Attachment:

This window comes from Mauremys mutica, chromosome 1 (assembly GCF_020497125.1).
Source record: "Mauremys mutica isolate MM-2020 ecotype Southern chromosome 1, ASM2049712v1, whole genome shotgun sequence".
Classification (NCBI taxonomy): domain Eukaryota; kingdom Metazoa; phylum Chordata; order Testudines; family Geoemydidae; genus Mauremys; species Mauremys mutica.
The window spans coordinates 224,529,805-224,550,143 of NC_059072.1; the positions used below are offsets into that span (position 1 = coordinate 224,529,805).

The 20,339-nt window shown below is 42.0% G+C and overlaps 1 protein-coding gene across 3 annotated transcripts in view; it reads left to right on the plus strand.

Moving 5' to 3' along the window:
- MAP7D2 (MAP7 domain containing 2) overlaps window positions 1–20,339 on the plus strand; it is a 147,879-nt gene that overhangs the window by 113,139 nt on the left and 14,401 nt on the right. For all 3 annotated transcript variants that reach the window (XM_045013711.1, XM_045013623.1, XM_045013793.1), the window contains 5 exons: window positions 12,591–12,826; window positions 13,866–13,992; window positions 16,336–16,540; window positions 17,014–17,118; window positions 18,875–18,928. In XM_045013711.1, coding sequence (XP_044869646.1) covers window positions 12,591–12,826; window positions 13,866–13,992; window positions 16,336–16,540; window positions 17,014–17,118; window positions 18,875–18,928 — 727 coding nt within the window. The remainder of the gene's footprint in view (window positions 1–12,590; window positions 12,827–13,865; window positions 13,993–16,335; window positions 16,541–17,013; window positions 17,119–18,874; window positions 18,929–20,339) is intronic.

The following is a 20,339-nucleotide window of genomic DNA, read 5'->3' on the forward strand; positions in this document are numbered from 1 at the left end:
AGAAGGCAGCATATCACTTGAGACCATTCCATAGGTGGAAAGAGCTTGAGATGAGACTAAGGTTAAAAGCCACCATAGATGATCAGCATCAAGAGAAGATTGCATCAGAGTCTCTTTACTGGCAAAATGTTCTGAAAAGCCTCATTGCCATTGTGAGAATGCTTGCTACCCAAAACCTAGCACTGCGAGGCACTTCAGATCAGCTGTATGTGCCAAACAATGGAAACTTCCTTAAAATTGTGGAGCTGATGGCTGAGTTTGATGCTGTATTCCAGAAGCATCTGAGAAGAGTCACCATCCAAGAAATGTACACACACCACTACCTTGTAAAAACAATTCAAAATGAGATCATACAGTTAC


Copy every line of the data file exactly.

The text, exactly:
This window comes from Mauremys mutica, chromosome 1 (assembly GCF_020497125.1).
Source record: "Mauremys mutica isolate MM-2020 ecotype Southern chromosome 1, ASM2049712v1, whole genome shotgun sequence".
Classification (NCBI taxonomy): domain Eukaryota; kingdom Metazoa; phylum Chordata; order Testudines; family Geoemydidae; genus Mauremys; species Mauremys mutica.
The window spans coordinates 224,529,805-224,550,143 of NC_059072.1; the positions used below are offsets into that span (position 1 = coordinate 224,529,805).

The 20,339-nt window shown below is 42.0% G+C and overlaps 1 protein-coding gene across 3 annotated transcripts in view; it reads left to right on the plus strand.

Moving 5' to 3' along the window:
- MAP7D2 (MAP7 domain containing 2) overlaps window positions 1–20,339 on the plus strand; it is a 147,879-nt gene that overhangs the window by 113,139 nt on the left and 14,401 nt on the right. For all 3 annotated transcript variants that reach the window (XM_045013711.1, XM_045013623.1, XM_045013793.1), the window contains 5 exons: window positions 12,591–12,826; window positions 13,866–13,992; window positions 16,336–16,540; window positions 17,014–17,118; window positions 18,875–18,928. In XM_045013711.1, coding sequence (XP_044869646.1) covers window positions 12,591–12,826; window positions 13,866–13,992; window positions 16,336–16,540; window positions 17,014–17,118; window positions 18,875–18,928 — 727 coding nt within the window. The remainder of the gene's footprint in view (window positions 1–12,590; window positions 12,827–13,865; window positions 13,993–16,335; window positions 16,541–17,013; window positions 17,119–18,874; window positions 18,929–20,339) is intronic.

The following is a 20,339-nucleotide window of genomic DNA, read 5'->3' on the forward strand; positions in this document are numbered from 1 at the left end:
AGAAGGCAGCATATCACTTGAGACCATTCCATAGGTGGAAAGAGCTTGAGATGAGACTAAGGTTAAAAGCCACCATAGATGATCAGCATCAAGAGAAGATTGCATCAGAGTCTCTTTACTGGCAAAATGTTCTGAAAAGCCTCATTGCCATTGTGAGAATGCTTGCTACCCAAAACCTAGCACTGCGAGGCACTTCAGATCAGCTGTATGTGCCAAACAATGGAAACTTCCTTAAAATTGTGGAGCTGATGGCTGAGTTTGATGCTGTATTCCAGAAGCATCTGAGAAGAGTCACCATCCAAGAAATGTACACACACCACTACCTTGTAAAAACAATTCAAAATGAGATCATACAGTTAC